Bernard Ntuyahaga is accused of overseeing the killings hours after Rwanda's Hutu president was killed when his aeroplane was shot down.
Juvenal Habyarimana's assassination sparked the genocide in which about 800,000 people - mainly minority Tutsis and moderate Hutus - were massacred by Hutu extremists in the tiny central African country.
Ntuyahaga's trial is set to start on Thursday.
The UN troops, who had arrived to protect Uwilingiyimana, were taken off to the "Camp Kigali" barracks where they were killed by Rwandan troops.
The killing of the peacekeepers shocked Belgium and the country withdrew its personnel immediately afterwards.
The perpetrators of the attack on the aircraft carrying President Habyarimana have never been identified.
It is the third "Rwandan" trial to be held in Brussels.
In a trial in June 2001, a Belgian court sentenced four Rwandans, including two nuns, to between 12 and 20 years in prison for their roles in the massacres.
In June 2005 a court sentenced two businessmen from northern Rwanda to 10 and 12 years in prison after finding them guilty of war crimes and murder linked to the 1994 genocide.
In the latest case, Belgium's federal prosecutor believes that Ntuyahaga played a role in the dawn killing of Uwilingiyimana, who was preparing to deliver a radio appeal for national unity.
Ntuyahaga also faces charges of killing five of his neighbours and an "unknown number" of other people in Kigali and Butare.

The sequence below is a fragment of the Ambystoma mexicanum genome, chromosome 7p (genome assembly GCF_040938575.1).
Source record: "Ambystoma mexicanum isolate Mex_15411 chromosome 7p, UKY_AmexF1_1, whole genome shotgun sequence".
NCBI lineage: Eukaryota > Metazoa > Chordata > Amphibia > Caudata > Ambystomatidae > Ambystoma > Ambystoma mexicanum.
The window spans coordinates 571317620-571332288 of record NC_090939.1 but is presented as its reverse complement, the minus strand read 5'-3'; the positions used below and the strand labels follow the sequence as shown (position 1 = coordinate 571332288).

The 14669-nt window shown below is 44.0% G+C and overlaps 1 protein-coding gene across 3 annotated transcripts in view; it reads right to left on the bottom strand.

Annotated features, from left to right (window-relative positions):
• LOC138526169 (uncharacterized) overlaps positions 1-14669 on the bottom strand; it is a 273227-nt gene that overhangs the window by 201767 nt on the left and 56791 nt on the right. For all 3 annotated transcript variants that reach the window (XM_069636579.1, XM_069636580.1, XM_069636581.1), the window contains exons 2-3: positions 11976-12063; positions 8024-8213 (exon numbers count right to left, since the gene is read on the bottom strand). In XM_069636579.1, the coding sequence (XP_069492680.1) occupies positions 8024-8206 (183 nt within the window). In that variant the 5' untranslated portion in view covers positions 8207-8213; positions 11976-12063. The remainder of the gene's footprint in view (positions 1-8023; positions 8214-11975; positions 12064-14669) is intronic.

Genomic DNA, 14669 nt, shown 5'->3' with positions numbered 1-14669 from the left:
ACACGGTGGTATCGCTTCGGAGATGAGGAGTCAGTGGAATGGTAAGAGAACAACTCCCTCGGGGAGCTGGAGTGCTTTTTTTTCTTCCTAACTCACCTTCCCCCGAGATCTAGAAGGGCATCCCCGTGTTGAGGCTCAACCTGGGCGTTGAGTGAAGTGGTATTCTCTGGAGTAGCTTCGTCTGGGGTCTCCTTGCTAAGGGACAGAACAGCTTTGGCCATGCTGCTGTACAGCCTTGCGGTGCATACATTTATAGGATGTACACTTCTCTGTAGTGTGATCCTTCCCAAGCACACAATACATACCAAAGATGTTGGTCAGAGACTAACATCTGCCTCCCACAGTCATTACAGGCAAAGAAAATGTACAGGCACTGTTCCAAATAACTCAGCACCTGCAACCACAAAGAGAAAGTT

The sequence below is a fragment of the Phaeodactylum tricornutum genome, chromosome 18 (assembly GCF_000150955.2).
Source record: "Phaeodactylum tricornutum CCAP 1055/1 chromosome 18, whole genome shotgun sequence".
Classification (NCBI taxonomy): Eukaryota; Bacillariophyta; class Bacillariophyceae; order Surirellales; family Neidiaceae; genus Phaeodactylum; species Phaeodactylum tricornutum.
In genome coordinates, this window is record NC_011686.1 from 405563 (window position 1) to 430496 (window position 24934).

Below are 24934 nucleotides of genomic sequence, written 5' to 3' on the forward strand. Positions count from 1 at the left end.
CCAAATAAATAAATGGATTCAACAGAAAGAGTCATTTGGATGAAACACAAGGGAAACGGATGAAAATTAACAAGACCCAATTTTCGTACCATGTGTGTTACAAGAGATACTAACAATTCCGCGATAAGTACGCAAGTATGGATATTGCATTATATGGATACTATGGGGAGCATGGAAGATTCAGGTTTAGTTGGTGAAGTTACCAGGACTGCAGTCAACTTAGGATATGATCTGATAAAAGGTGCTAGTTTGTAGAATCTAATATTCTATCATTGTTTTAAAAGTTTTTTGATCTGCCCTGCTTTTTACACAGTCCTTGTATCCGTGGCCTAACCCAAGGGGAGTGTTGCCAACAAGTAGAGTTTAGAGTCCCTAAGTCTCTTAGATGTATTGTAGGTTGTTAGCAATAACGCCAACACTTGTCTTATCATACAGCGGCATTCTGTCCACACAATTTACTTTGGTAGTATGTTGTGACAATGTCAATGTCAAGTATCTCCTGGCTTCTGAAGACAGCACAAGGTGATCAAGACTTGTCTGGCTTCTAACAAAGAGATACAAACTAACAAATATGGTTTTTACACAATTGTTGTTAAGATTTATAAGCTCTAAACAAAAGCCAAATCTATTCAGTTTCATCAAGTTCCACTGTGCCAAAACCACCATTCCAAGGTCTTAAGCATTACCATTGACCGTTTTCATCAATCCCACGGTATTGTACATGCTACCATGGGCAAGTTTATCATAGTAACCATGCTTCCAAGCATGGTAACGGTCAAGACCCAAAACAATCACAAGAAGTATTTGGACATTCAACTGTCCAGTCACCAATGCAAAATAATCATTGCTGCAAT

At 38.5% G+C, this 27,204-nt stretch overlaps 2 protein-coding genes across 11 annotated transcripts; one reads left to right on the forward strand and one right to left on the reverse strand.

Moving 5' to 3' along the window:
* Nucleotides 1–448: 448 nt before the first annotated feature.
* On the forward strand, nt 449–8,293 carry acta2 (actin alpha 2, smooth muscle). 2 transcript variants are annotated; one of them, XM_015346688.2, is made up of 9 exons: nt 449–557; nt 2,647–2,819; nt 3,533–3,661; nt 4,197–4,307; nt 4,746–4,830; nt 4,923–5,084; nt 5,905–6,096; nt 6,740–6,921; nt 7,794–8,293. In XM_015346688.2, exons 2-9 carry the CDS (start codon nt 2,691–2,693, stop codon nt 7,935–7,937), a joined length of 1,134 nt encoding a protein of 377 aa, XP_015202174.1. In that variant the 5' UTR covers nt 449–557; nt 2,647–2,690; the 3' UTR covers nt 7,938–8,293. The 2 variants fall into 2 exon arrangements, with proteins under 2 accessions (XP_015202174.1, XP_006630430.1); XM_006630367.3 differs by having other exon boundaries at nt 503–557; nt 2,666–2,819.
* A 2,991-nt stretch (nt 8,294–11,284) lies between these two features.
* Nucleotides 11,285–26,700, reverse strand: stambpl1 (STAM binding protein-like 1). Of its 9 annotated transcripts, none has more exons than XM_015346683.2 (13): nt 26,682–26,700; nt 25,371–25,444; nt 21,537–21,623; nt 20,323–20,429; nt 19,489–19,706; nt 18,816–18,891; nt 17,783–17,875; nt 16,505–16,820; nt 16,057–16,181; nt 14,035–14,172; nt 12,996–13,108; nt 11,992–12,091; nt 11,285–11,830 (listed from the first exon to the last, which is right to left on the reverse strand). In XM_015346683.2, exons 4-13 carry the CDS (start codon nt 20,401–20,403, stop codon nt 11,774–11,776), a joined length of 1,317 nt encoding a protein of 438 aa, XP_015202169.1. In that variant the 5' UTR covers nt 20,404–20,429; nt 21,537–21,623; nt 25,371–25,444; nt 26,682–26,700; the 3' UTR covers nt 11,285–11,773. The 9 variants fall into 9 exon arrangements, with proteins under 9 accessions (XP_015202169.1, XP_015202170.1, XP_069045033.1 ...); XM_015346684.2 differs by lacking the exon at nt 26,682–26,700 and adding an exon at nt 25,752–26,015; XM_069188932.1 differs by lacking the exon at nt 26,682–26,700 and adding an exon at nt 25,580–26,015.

Facing a possible life sentence, the accused denies all the charges.
Meanwhile, Rwanda has filed a complaint with the UN's highest court over a French judge issuing arrest warrants against close associates of Paul Kagame, the current Rwandan president.
Rwanda says the warrants, issued as part of an investigation into the death of Habyarimana, "violate its sovereignty and curtail its capacity to function freely and normally as a sovereign state" and "set a dangerous precedent".
The complaint was filed with the International Court of Justice (ICJ), but is unlikely to come before the UN judges as France does not recognise the competence of the ICJ in this case.
Last November, Jean-Louis Bruguiere, France's senior anti-terrorism judge issued warrants for nine Rwandan officials and said Kagame should face trial for the assassination of Habyarimana.
The Kagame government maintains that the accusations are a cover-up to mask France's role in training the Rwandan soldiers who carried out the genocide.